The Ardendale Master Plan and Guiding Principles (plan) is a planned community development in the Ardenwood area of Baton Rouge, Louisiana. Ardendale consists of 200 acres purchased in 2012 by Build Baton Rouge (BBR), the city’s redevelopment agency. The site currently includes public housing, the automotive technology campus of Baton Rouge Community College, and several acres of wetlands. As proposed under the plan, Ardendale will become a new urbanist community that will include the following types of planned projects: mixed-income affordable housing, infrastructure, quality-of-life amenities, and cohesive landscaping. Specifically, the new vision for Ardendale is to build amenities like housing, businesses, and green space and integrate public access across various community resources to grow socioeconomic resilience. As part of this vision, the plan also includes landscaping design rules that aim to encourage outdoor recreation and community gathering, mitigate natural hazards, and enhance neighborhood aesthetics and culture by using native plants. By balancing community needs and character, the plan demonstrates a multi-faceted and integrated approach to redevelopment that may be illustrative for local policymakers preparing for population growth due to climate change. This case study is one of 24 case studies featured in a report written by the Georgetown Climate Center, Greauxing Resilience at Home: A Collection of Lessons and Case Studies from Louisiana and Beyond.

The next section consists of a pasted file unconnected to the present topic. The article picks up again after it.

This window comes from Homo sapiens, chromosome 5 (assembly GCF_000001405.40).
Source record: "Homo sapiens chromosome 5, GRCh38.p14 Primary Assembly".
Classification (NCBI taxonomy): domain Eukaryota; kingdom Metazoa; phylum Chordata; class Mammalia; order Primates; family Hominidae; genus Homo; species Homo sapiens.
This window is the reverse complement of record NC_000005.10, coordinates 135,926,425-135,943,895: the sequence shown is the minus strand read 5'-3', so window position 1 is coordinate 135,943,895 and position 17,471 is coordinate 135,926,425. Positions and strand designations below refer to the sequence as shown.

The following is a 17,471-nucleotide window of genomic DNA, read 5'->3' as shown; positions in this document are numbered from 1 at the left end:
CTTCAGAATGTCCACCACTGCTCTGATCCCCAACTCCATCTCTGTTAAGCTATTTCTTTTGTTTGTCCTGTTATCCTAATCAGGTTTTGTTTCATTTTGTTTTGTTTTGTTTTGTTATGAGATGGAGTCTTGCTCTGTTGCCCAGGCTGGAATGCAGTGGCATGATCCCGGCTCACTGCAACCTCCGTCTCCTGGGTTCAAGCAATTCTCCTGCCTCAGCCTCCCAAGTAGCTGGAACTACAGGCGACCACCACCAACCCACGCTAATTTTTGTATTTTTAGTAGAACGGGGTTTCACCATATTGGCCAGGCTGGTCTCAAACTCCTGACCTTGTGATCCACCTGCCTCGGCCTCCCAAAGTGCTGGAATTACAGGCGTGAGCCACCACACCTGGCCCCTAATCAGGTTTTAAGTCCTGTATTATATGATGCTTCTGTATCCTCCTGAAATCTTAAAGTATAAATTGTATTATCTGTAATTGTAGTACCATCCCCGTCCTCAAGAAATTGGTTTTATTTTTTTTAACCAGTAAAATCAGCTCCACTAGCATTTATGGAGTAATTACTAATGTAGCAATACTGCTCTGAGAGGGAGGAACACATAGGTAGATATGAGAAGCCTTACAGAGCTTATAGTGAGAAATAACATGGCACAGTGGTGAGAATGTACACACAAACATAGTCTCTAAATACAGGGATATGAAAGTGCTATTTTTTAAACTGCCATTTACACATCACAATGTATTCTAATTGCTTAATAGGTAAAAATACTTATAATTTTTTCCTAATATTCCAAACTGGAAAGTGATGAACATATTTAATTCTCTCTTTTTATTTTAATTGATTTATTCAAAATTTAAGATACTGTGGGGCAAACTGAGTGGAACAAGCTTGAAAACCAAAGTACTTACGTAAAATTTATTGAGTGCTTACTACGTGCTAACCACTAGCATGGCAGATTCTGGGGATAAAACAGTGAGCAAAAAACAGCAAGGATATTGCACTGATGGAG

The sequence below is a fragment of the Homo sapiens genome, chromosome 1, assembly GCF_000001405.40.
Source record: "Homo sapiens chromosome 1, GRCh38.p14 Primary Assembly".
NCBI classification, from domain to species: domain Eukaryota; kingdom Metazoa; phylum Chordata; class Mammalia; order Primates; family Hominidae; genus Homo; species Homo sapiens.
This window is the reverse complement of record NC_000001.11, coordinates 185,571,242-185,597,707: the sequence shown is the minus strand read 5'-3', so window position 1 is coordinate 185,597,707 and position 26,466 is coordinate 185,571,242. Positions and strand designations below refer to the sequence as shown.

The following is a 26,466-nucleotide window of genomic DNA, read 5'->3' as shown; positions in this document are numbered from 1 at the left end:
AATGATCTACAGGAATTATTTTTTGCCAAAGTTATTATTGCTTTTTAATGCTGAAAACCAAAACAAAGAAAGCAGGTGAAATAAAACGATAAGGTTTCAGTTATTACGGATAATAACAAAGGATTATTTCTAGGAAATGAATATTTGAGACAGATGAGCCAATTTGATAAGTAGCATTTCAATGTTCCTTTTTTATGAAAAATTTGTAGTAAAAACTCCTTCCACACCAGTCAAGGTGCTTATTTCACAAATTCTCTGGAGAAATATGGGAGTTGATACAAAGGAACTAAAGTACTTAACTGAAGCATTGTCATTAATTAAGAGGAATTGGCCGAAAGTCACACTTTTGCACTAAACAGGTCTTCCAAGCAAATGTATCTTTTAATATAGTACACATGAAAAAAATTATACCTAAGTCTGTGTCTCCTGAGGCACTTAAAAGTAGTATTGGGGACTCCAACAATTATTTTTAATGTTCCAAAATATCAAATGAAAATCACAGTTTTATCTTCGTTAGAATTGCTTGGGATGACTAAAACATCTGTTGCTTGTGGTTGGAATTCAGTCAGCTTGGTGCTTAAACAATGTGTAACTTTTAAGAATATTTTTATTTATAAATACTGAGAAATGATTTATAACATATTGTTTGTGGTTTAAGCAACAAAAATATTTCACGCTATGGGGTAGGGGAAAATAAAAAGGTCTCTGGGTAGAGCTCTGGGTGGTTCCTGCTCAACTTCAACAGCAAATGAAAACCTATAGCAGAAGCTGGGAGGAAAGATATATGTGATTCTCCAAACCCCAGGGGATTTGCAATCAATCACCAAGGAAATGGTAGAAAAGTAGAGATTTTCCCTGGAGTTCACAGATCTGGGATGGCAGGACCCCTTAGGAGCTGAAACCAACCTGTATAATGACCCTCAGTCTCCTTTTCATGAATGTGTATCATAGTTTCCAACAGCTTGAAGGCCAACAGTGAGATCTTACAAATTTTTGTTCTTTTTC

Related Organizations: Georgetown Climate Center

Resource Category: Solutions

 

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Greauxing Resilience at Home: A Regional Vision

June 16, 2022

Greauxing Resilience at Home: A Regional Vision is an innovative legal, planning, and policy resource to promote community resilience through housing and nature-based solutions in places where flooding, extreme weather events, and other factors are driving population changes and transitions. It was developed by Capital Region Planning Commission and Georgetown Climate Center, in collaboration with policymakers, community members, and other stakeholders in Region Seven of the Louisiana Watershed Initiative located in southeast Louisiana.

Related Organizations: Georgetown Climate Center, Capital Region Planning Commission

Authors or Affiliated Users: Katie Spidalieri, Rachelle Sanderson, Suhasini Ghosh, Annie Bennett, Katherine McCormick, Jennifer Li

Resource Category: Solutions

 

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State of North Carolina: North Carolina Regions Innovating for Strong Economies and Environment (RISE)

May 19, 2022